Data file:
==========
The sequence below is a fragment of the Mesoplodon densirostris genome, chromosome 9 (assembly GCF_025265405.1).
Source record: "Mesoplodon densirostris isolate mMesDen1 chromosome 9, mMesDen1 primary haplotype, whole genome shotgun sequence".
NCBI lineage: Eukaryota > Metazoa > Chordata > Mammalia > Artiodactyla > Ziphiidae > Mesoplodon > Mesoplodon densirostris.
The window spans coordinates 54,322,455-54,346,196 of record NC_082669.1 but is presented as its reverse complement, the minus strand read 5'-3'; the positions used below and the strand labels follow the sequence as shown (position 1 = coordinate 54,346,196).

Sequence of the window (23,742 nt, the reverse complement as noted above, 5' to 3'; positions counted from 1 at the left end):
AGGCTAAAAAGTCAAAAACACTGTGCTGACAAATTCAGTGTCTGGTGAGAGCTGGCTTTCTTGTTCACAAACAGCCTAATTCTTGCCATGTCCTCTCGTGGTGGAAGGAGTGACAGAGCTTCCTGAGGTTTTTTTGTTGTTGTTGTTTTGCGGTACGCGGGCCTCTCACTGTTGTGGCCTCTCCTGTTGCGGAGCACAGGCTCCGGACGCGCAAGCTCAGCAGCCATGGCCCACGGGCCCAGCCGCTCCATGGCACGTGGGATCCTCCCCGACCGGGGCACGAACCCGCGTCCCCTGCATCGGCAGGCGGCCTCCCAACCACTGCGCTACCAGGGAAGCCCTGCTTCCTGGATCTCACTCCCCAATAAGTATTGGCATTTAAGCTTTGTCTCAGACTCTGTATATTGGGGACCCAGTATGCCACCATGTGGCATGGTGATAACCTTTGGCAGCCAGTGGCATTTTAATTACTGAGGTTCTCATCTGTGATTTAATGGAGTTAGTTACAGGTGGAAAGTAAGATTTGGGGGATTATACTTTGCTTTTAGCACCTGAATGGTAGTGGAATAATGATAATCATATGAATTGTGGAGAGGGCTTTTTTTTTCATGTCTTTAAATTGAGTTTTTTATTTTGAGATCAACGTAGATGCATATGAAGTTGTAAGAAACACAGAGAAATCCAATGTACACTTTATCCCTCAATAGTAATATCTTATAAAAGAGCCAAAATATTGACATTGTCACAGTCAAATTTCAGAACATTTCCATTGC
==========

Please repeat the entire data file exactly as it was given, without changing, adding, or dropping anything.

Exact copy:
The sequence below is a fragment of the Mesoplodon densirostris genome, chromosome 9 (assembly GCF_025265405.1).
Source record: "Mesoplodon densirostris isolate mMesDen1 chromosome 9, mMesDen1 primary haplotype, whole genome shotgun sequence".
NCBI lineage: Eukaryota > Metazoa > Chordata > Mammalia > Artiodactyla > Ziphiidae > Mesoplodon > Mesoplodon densirostris.
The window spans coordinates 54,322,455-54,346,196 of record NC_082669.1 but is presented as its reverse complement, the minus strand read 5'-3'; the positions used below and the strand labels follow the sequence as shown (position 1 = coordinate 54,346,196).

Sequence of the window (23,742 nt, the reverse complement as noted above, 5' to 3'; positions counted from 1 at the left end):
AGGCTAAAAAGTCAAAAACACTGTGCTGACAAATTCAGTGTCTGGTGAGAGCTGGCTTTCTTGTTCACAAACAGCCTAATTCTTGCCATGTCCTCTCGTGGTGGAAGGAGTGACAGAGCTTCCTGAGGTTTTTTTGTTGTTGTTGTTTTGCGGTACGCGGGCCTCTCACTGTTGTGGCCTCTCCTGTTGCGGAGCACAGGCTCCGGACGCGCAAGCTCAGCAGCCATGGCCCACGGGCCCAGCCGCTCCATGGCACGTGGGATCCTCCCCGACCGGGGCACGAACCCGCGTCCCCTGCATCGGCAGGCGGCCTCCCAACCACTGCGCTACCAGGGAAGCCCTGCTTCCTGGATCTCACTCCCCAATAAGTATTGGCATTTAAGCTTTGTCTCAGACTCTGTATATTGGGGACCCAGTATGCCACCATGTGGCATGGTGATAACCTTTGGCAGCCAGTGGCATTTTAATTACTGAGGTTCTCATCTGTGATTTAATGGAGTTAGTTACAGGTGGAAAGTAAGATTTGGGGGATTATACTTTGCTTTTAGCACCTGAATGGTAGTGGAATAATGATAATCATATGAATTGTGGAGAGGGCTTTTTTTTTCATGTCTTTAAATTGAGTTTTTTATTTTGAGATCAACGTAGATGCATATGAAGTTGTAAGAAACACAGAGAAATCCAATGTACACTTTATCCCTCAATAGTAATATCTTATAAAAGAGCCAAAATATTGACATTGTCACAGTCAAATTTCAGAACATTTCCATTGC